My sister lives in Oak Creek Canyon, near Sedona, Arizona. She recently had to evacuate because of a large wildfire. As she has had to evacuate before, she was more prepared than most. I thought I would copy an email offering fire evacuation tips that she sent to her friends.
For the past thirty years I have lived in an area that is at high risk for wildfire. I have evacuated twice. The first time, I had several hours warning and was only gone for 8 hours. The second time, I had 30 minutes warning and was gone for 10 days. I have been told to ‘prepare to evacuate’ another two times.
I’ve found that when I’m told to evacuate, I don’t think straight. The first time, I evacuated things that were easily replaced and forgot the photo albums.
Now, I follow my list of fire evacuation tips. It also helps to lessen the panic.
If you can’t find an animal, such as an outdoor kitty, sometimes animal rescue groups are allowed in to evacuate pets. During my last evacuation, some homeowners were allowed an escorted visit home (in the back of the sheriff’s car) but only for emergency items that included pets and prescription medications.
A few days after I was evacuated, we knew we wouldn’t be going home soon. As my only means of calling anyone was by cell phone, I called my cell phone company, explained the situation and they generously gave me an additional 150 minutes at no charge.
- Make sure you have adequate insurance before a fire hits.
- Your fire department would be happy to come to your house and make suggestions on what you can do to make your home/neighborhood “firewise”.
- Have an evacuation alert plan for your neighborhood to make sure everyone knows of the evacuation order. I am responsible for calling or alerting three of my neighbors.
- If you live in a high fire-danger area and have been given information critical to evacuation, such as the radio station frequency to tune to for evacuation instructions, keep this in your car or wallet/purse.
- Organize your important things. For example: I keep all my photo albums in one cupboard so I don’t have to collect them from different parts of the house.
- Take photographs of your house and contents. In addition to photographing your home’s exterior, interior, furnishings, etc.
- Photograph the contents of drawers and cupboards. Take close-up photos of things such as CD & book collections. Photograph not only the front of valuable china or pottery – but also the back so the hallmarks are identifiable. Keep the photos in a safe deposit box.
- Insurance adjusters will expect you to prove what you had with either receipts or photographs.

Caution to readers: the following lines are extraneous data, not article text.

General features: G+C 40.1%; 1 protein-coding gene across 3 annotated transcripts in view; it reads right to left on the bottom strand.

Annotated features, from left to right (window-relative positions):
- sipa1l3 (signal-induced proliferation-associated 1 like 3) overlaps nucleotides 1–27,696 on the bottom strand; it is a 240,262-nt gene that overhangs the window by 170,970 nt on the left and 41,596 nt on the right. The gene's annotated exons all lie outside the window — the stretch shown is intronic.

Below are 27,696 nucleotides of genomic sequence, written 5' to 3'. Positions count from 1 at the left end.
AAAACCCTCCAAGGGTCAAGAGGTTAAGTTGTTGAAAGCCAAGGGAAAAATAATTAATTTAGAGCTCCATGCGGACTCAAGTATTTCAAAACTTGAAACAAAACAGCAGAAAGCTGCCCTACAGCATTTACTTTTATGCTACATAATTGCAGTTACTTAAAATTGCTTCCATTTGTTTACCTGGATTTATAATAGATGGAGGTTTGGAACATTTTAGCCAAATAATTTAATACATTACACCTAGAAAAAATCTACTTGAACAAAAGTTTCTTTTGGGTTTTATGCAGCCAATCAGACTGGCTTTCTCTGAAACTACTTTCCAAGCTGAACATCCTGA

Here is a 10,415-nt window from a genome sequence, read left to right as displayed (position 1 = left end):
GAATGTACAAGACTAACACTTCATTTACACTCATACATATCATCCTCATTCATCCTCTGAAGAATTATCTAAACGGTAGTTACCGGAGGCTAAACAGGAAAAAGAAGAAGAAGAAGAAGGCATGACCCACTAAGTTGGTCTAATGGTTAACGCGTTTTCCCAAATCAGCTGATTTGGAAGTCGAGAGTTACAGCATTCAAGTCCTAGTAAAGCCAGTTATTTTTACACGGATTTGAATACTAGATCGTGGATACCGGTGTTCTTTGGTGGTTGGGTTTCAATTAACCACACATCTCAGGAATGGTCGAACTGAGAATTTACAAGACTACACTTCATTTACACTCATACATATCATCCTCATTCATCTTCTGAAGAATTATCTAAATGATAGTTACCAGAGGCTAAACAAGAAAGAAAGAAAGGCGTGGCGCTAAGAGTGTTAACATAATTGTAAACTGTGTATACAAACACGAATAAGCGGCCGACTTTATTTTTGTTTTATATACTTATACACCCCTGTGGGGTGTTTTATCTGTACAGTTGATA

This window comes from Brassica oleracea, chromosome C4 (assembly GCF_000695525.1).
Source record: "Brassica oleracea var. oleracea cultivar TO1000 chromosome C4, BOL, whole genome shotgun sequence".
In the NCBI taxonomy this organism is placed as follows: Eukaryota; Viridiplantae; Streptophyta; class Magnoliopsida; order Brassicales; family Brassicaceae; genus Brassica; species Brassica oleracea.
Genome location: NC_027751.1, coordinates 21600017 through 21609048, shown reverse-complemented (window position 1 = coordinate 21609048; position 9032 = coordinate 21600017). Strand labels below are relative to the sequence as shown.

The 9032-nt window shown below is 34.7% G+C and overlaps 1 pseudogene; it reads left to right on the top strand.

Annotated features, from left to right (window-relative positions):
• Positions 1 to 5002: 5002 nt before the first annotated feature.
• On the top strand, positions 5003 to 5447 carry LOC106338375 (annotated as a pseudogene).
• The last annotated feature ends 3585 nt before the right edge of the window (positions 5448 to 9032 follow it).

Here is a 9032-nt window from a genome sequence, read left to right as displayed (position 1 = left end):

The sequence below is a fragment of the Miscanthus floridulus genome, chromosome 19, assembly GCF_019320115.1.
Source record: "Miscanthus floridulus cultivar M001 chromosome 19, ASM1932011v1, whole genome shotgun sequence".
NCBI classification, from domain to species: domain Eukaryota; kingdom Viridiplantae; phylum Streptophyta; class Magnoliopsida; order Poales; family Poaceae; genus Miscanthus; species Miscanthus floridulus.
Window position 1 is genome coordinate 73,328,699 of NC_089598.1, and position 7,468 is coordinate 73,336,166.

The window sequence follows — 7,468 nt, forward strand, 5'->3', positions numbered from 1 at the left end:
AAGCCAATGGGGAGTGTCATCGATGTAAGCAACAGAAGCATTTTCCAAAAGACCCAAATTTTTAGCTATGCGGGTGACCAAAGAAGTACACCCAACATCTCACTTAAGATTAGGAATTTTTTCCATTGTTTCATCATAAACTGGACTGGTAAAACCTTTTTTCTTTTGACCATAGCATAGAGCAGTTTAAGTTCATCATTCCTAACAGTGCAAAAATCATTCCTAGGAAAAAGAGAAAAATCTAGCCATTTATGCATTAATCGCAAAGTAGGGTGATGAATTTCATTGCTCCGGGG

- Exchange cell phone numbers with your family, friends and neighbors.
- Make sure your insurance agent has your cell phone number.
- Carry a list of your prescription medications in your purse or wallet, including the prescription number if you have refills available.
- In my area, when the fire department has asked that when we evacuate the house, we hang a white cloth on the front door. This shows the house is empty and saves precious time for the sheriff or fire department. Ask your fire department if they have a similar plan for your area.
- Also ask if you should leave your house unlocked when you leave.
- Find out how to turn off the gas to your house. If you need a wrench to do this, keep one handy.
- If you have pets, make sure your pet carriers are in a convenient place during fire season so you don’t waste time looking for them.
- It may be several weeks before you are allowed home. Keep this in mind when packing prescription medications, etc.
- Use pillow cases to “grab and run”
- Use bathroom/kitchen trash containers to pack fragile items, wrapping them in towels or clothes first.
- Put similar size artwork face to face and wrap in a blanket. I use my quilt collection to wrap my paintings.
- If you have time, pack a suitcase! You REALLY feel homeless when you are an evacuee with only the clothes on your back.
- Remember things like cosmetics, toiletries, extra shoes. It’s expensive to replace all of this stuff if you’re gone from home for a couple of weeks.
- Time permitting: before evacuating, put a ladder, shovels, garden hose, etc. where they are easily seen.
- Time permitting: Check the outside of the house and move flammable things, such as lawn furniture, away from the house.
- Time permitting: Take down light curtains. Close metal blinds.
- If you have an outdoor kitty that you can’t find, leave a tub of dry food and large bucket of water out for it.
During fire season I keep these in an easy to find place!
- Car keys
- Purse or wallet
- Prescription medications
- Cell phone and chargers, AC and DC
- Insurance papers and other important papers
- Bottled water
- Emergency food supplies for you and your pets
- Turn off cooler or air-conditioning
- Turn off gas to house
- Close windows tightly
I do these things first, then if time permits I start collecting things such as photo albums, art work etc. My list includes:
Framed photos throughout the house
Family movies, videos etc.
This blog was originally posted July 7th, 2006 by Joanne Hanson. It is good to review fire evacuation tips every spring. Hopefully it won’t be necessary this year since we are coming off a magnificent snow year!